Friday, October 16, 2009

Echium fastuosum, Pride of Madeira

Echium fastuosum 
 Pride of Madeira
This sprawling 2 metre shrub is native to the Canary Islands and the usual flower colour is a deep cobalt blue, but shown here is a dusty pink flowered form which is equally attractive. The tall flower panicles are much loved by bees and its close relative Echium vulgare is a honey producing favourite in South Australia. (Echium vulgare is more likely to be known under the names Salvation Jane or Paterson's Curse.) To grow Pride of Madeira you need a spot which has gravelly well drained soil which is not too richly fertile . Given well fertilized soil and too much water ,this plant can grow too quickly and may collapse from a weak shallow root system during the first strong winds.
 It has adapted to a dry climate where the root system goes deep looking for water, thus making the whole plant more stable. For general maintenance, the flower heads are best removed once they have finished so that a more compact shape can be maintained. The foliage which is silvery grey and slightly hairy may irritate the skin so it is advisable to wear long sleeves when pruning. It is worth looking out for the cultivar 'Cobalt Tower' which has huge flower spikes and the ruby flowered species E wildpretii 'Tower of Jewels'. Diggers Nursery in Victoria usually has these more unusual forms . Local nurseryman Geoff Duxfield from the Southern Highlands of New South Wales also has a selection with powder blue flowers which he has called 'Duxfield Blue'.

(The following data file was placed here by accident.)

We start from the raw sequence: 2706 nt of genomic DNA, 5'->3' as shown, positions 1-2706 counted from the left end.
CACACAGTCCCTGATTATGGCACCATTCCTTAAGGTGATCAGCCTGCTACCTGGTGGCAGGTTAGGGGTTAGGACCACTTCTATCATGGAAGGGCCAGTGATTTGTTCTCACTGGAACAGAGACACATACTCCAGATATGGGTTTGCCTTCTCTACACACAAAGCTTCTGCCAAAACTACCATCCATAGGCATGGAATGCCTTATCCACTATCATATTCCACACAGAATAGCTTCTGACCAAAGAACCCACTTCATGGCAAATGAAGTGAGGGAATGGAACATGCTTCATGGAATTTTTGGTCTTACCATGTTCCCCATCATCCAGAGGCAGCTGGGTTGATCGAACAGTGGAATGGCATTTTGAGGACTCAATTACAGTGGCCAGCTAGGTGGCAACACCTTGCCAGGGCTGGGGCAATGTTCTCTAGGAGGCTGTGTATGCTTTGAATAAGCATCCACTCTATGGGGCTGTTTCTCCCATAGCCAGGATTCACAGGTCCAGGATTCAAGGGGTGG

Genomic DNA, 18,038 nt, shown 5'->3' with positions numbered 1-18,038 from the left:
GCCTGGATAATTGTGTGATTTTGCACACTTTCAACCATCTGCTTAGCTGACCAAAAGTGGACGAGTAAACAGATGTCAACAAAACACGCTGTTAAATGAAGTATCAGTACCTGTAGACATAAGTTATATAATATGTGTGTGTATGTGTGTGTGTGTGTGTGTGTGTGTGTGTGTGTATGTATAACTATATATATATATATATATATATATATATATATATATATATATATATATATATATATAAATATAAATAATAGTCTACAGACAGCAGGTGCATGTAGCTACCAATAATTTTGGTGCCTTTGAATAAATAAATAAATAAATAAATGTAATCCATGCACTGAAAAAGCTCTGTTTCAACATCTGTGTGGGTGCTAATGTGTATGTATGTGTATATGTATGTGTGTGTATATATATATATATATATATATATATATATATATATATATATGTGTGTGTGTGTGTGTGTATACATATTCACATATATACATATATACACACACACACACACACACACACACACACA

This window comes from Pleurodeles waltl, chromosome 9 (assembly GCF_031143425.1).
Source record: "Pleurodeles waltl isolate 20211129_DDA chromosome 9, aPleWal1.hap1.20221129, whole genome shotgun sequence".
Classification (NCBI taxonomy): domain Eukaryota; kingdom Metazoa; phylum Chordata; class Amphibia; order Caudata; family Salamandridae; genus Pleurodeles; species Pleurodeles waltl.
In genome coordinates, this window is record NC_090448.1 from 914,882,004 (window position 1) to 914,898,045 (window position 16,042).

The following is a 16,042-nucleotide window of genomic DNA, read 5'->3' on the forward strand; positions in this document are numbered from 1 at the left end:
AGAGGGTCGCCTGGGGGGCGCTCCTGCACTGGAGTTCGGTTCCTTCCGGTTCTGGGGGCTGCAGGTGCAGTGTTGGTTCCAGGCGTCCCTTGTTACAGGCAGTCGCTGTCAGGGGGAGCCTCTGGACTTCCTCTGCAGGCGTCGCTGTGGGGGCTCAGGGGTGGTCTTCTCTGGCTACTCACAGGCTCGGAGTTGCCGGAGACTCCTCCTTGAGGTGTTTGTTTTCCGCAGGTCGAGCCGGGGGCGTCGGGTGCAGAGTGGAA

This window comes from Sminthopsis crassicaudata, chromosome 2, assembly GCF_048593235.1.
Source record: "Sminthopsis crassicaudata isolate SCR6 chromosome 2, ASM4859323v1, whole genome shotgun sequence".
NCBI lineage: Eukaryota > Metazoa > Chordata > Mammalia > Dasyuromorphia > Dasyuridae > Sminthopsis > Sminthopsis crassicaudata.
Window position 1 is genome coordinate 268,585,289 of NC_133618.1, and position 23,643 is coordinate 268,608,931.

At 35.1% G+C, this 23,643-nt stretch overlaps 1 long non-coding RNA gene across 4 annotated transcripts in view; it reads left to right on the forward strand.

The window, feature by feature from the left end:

2017 update: I have no pink and only limited supply of blue.


  1. Ian... what an unusual plant. I bet it is quite stunning in a garden.

  2. This pink flowered form is very atractive. I have the normal blue one wich looks stunning when in full bloom.

  3. What is your advice on how to prune back this plant to keep it shapely? We have two in our front landscape and they are huge and leggy after flowering.

  4. Echium are short lived and often become very leggy after a few years and peak after about 5 years before needing to be replaced. Cut back the old flowers each year. New plants grow from seed under the original and these can be used to replace it.